In what constitutes the latest major bailed-out bank facing a shareholder dispute, third party financier Therium Capital Management is understood to be bankrolling the high profile claim by shareholders against Lloyds with the cost of funding the case thought to be as high as £12m so far.
In August, the High Court made a group litigation order, designed to manage large groups of claimants, in relation to an action pursued by shareholders in Lloyds TSB over allegations of losses suffered as a consequence of the bank’s acquisition of HBOS in January 2009, and the subsequent recapitalisation of the merged entity.
They allege that the bank, in which the taxpayer owns a 25% stake, concealed the fact that HBOS was reliant on emergency liquidity assistance from the Bank of England of up to £25.4bn, financial support from the Federal Reserve of up to $18bn, and a loan from Lloyds of £10bn. Total ‘losses suffered’ are estimated at £6bn and shareholders interested in making a claim will have until Monday (10 November) to apply.
Led by Harcus Sinclair litigation head Damon Parker, the claimants issued proceedings against the bank’s former directors Sir Victor Blank, Eric Daniels, Timothy Tookey, Helen Weir, George Truett Tate and Lloyds itself for ‘advising them that the acquisition of HBOS and the connected government re-capitalisation of Lloyds were in their best interests.’
Therium Capital Management has been looking to broaden its portfolio for some time and in 2012 agreed its first mandate to manage an account for an institutional investor, acting as an exclusive investment adviser for an initial £5m investment in a portfolio of litigation and arbitration-related claims. At the time, it aimed to increase the size of the fund to £15m.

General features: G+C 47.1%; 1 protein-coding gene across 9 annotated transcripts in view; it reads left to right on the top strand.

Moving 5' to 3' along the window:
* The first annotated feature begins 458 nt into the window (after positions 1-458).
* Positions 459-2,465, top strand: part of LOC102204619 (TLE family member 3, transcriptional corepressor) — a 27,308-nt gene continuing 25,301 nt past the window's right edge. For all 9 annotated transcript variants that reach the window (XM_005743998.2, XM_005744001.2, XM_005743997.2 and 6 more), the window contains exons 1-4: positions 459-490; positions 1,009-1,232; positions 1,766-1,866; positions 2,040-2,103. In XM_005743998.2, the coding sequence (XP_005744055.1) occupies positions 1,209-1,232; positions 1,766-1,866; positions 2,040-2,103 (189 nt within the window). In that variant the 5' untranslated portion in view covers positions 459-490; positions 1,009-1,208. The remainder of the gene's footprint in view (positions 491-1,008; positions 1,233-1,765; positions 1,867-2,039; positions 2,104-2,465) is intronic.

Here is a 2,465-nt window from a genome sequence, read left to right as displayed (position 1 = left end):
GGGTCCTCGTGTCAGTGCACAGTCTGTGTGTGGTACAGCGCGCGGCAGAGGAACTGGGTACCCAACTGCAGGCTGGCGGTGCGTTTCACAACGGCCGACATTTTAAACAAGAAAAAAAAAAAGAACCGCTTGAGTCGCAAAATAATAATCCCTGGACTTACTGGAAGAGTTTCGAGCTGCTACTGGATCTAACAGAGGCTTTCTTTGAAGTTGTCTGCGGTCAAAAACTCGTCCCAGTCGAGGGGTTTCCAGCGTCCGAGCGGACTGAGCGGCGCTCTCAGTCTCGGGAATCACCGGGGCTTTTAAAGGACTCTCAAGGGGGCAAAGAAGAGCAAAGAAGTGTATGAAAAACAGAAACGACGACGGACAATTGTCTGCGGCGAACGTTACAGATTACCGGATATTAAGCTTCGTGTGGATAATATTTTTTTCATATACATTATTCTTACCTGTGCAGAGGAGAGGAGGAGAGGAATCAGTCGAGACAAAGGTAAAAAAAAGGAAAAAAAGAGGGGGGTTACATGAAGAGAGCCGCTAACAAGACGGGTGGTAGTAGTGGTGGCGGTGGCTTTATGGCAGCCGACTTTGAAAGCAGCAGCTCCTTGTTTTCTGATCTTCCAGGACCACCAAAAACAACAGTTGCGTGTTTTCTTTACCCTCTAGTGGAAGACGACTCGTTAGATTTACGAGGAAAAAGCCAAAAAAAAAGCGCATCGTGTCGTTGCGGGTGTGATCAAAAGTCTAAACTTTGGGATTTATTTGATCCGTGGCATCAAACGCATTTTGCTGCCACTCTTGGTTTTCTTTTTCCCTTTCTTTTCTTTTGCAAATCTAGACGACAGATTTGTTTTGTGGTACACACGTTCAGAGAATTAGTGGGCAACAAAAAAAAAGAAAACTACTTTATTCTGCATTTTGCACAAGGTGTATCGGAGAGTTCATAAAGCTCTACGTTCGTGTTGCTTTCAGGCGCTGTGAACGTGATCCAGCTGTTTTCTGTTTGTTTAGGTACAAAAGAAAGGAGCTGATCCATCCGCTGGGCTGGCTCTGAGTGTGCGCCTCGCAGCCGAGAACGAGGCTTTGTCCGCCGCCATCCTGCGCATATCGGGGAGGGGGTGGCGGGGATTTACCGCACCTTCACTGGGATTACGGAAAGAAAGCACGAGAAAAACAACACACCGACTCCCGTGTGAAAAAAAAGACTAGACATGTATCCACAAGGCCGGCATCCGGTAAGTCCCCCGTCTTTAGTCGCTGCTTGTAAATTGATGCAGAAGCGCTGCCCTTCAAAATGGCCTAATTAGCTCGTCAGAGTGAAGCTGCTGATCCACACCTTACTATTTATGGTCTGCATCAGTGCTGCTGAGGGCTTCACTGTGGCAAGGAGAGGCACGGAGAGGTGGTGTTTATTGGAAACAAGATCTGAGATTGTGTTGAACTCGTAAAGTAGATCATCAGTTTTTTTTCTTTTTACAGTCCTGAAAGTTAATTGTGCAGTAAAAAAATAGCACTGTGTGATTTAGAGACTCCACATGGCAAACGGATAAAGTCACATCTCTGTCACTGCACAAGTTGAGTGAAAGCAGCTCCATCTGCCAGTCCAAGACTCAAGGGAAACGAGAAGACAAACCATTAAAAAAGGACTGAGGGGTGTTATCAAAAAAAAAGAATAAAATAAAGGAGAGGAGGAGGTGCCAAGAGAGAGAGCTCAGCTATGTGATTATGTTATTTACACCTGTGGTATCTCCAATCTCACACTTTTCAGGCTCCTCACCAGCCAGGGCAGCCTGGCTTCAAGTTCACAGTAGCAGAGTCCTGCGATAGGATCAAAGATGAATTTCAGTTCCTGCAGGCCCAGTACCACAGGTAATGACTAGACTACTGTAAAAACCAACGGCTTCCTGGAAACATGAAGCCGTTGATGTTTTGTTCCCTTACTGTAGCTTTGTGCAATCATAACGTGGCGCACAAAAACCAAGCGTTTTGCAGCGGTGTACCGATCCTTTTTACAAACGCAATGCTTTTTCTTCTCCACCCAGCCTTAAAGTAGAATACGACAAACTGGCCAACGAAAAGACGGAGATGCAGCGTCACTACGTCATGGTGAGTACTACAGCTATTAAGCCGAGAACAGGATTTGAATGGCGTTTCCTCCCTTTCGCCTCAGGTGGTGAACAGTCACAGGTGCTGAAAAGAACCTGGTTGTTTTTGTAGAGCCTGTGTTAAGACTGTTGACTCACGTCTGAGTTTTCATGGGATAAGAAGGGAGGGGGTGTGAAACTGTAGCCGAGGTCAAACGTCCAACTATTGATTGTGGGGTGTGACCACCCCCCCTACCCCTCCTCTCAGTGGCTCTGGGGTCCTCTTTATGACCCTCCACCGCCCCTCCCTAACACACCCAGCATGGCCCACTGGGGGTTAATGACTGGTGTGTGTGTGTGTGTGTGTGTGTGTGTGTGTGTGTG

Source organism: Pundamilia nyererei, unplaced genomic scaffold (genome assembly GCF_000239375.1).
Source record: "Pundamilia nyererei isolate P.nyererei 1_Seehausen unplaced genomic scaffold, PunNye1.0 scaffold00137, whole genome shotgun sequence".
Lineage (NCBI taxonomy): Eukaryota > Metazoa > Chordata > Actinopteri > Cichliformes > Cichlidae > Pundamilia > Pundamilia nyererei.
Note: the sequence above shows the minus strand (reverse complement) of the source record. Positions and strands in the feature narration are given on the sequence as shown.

According to sources, there is another funds management group in the pipeline looking to invest in the Lloyds case. Typically, for litigation to acquire third party funding involves strict assessment undertaken by professional funders on the merits of the case, and considers whether the defendant is creditworthy; if the cost of the case is proportionate; if the case has strong legal merit; and how experienced the legal team is.
Several sources close to the litigation funding industry told Legal Business that they would not consider investing in the Lloyds group action, and one in particular said: ‘They’re going to need more funders but I have absolutely no interest in that case I’m not sure that will change. It’s early on, I don’t know how big it will be; I don’t know how they will fund the whole case… a funder looks at lots of things. You don’t want to be left in a position where you have to fund more. The funding requirement on the Lloyds case will depend on how many clients they bring and to what extent the defendants have to spend money.’
Other high profile claims currently involving litigation’s bankrollers include a long running £4bn action filed by the shareholders of RBS in April 2013 over the bank’s 2008 rights issue, which is expected will be a source of guidance for practitioners in particular and is being funded by US shareholder firm Grant & Eisenhofer. Harbour Litigation Funding is also funding a £164m claim against Barclays alleging the bank mis-used confidential information in its 2010 takeover of Tricorona.
Lloyds Banking Group, which is represented by Herbert Smith Freehills disputes partner Damien Byrne-Hill on the matter, said: ‘The Group’s position remains that we do not consider there to be any legal basis to these claims and we will robustly contest this legal action.’
Therium declined to comment.